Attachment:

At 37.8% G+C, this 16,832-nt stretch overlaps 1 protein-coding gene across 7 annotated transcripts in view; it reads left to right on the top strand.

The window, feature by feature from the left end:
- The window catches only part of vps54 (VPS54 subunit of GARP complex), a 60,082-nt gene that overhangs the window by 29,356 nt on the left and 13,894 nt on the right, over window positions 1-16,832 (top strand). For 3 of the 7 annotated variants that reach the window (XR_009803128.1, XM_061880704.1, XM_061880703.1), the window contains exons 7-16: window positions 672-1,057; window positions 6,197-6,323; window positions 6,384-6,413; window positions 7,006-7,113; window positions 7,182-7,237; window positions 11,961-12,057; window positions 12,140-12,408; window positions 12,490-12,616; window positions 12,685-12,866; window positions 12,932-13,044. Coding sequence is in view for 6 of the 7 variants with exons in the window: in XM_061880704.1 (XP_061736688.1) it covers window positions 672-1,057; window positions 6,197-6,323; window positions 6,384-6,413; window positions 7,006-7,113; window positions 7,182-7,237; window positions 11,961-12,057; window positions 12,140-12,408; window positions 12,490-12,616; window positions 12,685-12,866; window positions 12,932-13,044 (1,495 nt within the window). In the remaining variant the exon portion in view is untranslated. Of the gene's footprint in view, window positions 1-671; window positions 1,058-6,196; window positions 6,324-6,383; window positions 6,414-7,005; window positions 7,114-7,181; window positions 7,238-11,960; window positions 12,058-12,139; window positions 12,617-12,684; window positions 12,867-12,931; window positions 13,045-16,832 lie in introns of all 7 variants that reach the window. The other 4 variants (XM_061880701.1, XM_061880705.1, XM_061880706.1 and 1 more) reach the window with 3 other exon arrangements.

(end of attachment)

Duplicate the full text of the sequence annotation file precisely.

At 37.8% G+C, this 16,832-nt stretch overlaps 1 protein-coding gene across 7 annotated transcripts in view; it reads left to right on the top strand.

The window, feature by feature from the left end:
- The window catches only part of vps54 (VPS54 subunit of GARP complex), a 60,082-nt gene that overhangs the window by 29,356 nt on the left and 13,894 nt on the right, over window positions 1-16,832 (top strand). For 3 of the 7 annotated variants that reach the window (XR_009803128.1, XM_061880704.1, XM_061880703.1), the window contains exons 7-16: window positions 672-1,057; window positions 6,197-6,323; window positions 6,384-6,413; window positions 7,006-7,113; window positions 7,182-7,237; window positions 11,961-12,057; window positions 12,140-12,408; window positions 12,490-12,616; window positions 12,685-12,866; window positions 12,932-13,044. Coding sequence is in view for 6 of the 7 variants with exons in the window: in XM_061880704.1 (XP_061736688.1) it covers window positions 672-1,057; window positions 6,197-6,323; window positions 6,384-6,413; window positions 7,006-7,113; window positions 7,182-7,237; window positions 11,961-12,057; window positions 12,140-12,408; window positions 12,490-12,616; window positions 12,685-12,866; window positions 12,932-13,044 (1,495 nt within the window). In the remaining variant the exon portion in view is untranslated. Of the gene's footprint in view, window positions 1-671; window positions 1,058-6,196; window positions 6,324-6,383; window positions 6,414-7,005; window positions 7,114-7,181; window positions 7,238-11,960; window positions 12,058-12,139; window positions 12,617-12,684; window positions 12,867-12,931; window positions 13,045-16,832 lie in introns of all 7 variants that reach the window. The other 4 variants (XM_061880701.1, XM_061880705.1, XM_061880706.1 and 1 more) reach the window with 3 other exon arrangements.